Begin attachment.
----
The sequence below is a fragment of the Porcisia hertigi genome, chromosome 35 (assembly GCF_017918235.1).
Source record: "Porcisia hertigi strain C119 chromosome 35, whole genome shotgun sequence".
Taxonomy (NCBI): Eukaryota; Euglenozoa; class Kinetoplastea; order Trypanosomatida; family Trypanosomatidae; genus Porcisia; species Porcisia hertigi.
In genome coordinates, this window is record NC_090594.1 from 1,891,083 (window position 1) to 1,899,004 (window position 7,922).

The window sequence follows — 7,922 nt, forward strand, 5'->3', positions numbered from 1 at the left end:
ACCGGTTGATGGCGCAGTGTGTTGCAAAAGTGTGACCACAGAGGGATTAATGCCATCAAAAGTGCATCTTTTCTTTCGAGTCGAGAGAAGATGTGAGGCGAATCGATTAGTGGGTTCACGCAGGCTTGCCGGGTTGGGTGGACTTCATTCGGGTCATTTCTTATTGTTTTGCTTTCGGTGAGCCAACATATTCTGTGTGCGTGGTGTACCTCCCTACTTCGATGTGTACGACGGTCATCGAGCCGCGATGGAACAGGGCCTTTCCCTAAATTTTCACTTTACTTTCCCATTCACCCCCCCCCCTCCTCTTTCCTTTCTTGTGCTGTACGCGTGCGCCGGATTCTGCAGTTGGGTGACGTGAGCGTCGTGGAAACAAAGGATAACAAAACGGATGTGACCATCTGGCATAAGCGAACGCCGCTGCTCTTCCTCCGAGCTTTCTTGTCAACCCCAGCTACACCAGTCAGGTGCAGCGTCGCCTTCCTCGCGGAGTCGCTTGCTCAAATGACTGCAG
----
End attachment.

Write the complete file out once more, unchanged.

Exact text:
The sequence below is a fragment of the Porcisia hertigi genome, chromosome 35 (assembly GCF_017918235.1).
Source record: "Porcisia hertigi strain C119 chromosome 35, whole genome shotgun sequence".
Taxonomy (NCBI): Eukaryota; Euglenozoa; class Kinetoplastea; order Trypanosomatida; family Trypanosomatidae; genus Porcisia; species Porcisia hertigi.
In genome coordinates, this window is record NC_090594.1 from 1,891,083 (window position 1) to 1,899,004 (window position 7,922).

The window sequence follows — 7,922 nt, forward strand, 5'->3', positions numbered from 1 at the left end:
ACCGGTTGATGGCGCAGTGTGTTGCAAAAGTGTGACCACAGAGGGATTAATGCCATCAAAAGTGCATCTTTTCTTTCGAGTCGAGAGAAGATGTGAGGCGAATCGATTAGTGGGTTCACGCAGGCTTGCCGGGTTGGGTGGACTTCATTCGGGTCATTTCTTATTGTTTTGCTTTCGGTGAGCCAACATATTCTGTGTGCGTGGTGTACCTCCCTACTTCGATGTGTACGACGGTCATCGAGCCGCGATGGAACAGGGCCTTTCCCTAAATTTTCACTTTACTTTCCCATTCACCCCCCCCCCTCCTCTTTCCTTTCTTGTGCTGTACGCGTGCGCCGGATTCTGCAGTTGGGTGACGTGAGCGTCGTGGAAACAAAGGATAACAAAACGGATGTGACCATCTGGCATAAGCGAACGCCGCTGCTCTTCCTCCGAGCTTTCTTGTCAACCCCAGCTACACCAGTCAGGTGCAGCGTCGCCTTCCTCGCGGAGTCGCTTGCTCAAATGACTGCAG